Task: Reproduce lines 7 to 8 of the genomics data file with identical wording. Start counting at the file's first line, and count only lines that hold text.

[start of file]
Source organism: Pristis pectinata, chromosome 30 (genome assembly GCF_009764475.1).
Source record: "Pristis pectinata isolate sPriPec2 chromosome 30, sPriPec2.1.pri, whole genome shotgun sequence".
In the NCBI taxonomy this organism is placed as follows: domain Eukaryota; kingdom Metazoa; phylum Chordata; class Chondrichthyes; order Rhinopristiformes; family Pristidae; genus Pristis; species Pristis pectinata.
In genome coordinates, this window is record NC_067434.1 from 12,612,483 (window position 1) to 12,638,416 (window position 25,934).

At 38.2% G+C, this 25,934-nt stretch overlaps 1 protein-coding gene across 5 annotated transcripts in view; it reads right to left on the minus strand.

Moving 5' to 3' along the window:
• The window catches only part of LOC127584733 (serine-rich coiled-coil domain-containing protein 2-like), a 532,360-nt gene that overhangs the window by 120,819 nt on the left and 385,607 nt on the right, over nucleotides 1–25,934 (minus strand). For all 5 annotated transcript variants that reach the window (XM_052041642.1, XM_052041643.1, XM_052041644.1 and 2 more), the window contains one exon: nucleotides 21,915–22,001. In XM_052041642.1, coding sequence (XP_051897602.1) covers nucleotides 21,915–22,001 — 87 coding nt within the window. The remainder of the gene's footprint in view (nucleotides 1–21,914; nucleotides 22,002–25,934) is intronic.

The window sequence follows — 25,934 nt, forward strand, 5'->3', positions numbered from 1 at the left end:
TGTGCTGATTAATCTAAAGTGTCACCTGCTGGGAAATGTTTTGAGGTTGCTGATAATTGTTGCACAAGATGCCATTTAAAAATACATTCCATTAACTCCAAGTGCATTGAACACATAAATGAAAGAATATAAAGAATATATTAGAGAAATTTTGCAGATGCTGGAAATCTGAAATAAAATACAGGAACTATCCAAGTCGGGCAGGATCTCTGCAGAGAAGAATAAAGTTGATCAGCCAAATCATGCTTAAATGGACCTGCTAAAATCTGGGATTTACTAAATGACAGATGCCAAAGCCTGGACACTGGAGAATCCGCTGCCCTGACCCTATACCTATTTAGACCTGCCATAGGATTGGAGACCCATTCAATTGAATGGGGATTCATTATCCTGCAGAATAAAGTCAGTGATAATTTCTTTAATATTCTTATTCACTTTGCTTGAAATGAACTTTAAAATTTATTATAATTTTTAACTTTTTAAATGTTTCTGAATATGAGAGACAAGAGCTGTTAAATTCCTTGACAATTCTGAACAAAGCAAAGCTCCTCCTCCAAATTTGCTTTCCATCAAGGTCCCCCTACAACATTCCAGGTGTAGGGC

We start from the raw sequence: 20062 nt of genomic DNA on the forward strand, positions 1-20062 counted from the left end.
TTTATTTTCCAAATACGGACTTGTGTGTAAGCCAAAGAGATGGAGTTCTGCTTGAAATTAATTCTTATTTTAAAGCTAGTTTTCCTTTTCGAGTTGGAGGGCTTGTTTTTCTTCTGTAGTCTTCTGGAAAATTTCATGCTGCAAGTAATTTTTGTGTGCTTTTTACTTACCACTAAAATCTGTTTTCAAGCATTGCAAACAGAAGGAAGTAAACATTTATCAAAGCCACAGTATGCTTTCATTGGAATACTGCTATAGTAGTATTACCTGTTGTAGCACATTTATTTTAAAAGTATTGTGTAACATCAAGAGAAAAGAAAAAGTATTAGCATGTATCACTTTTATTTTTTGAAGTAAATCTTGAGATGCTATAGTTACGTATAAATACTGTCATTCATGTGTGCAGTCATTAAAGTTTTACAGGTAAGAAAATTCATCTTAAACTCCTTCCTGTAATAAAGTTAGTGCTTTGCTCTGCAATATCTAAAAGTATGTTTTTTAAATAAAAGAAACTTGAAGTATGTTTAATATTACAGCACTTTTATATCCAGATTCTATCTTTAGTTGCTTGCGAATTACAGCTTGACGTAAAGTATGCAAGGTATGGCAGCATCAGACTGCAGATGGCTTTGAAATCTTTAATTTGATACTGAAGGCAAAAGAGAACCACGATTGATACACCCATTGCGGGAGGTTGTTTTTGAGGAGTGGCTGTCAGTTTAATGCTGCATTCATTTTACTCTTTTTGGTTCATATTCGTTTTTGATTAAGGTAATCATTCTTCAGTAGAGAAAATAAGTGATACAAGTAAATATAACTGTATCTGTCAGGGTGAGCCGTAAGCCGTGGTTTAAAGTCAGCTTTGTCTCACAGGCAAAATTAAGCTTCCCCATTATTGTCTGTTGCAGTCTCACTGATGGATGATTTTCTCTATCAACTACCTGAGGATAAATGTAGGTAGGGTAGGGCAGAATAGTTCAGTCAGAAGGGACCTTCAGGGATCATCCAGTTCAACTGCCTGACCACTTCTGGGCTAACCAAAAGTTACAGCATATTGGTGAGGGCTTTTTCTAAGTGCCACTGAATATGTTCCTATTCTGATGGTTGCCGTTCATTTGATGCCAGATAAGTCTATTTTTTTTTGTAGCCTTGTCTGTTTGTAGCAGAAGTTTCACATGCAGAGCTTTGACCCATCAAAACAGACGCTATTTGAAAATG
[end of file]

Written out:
• The window catches only part of LOC127584733 (serine-rich coiled-coil domain-containing protein 2-like), a 532,360-nt gene that overhangs the window by 120,819 nt on the left and 385,607 nt on the right, over nucleotides 1–25,934 (minus strand). For all 5 annotated transcript variants that reach the window (XM_052041642.1, XM_052041643.1, XM_052041644.1 and 2 more), the window contains one exon: nucleotides 21,915–22,001. In XM_052041642.1, coding sequence (XP_051897602.1) covers nucleotides 21,915–22,001 — 87 coding nt within the window. The remainder of the gene's footprint in view (nucleotides 1–21,914; nucleotides 22,002–25,934) is intronic.

The window sequence follows — 25,934 nt, forward strand, 5'->3', positions numbered from 1 at the left end: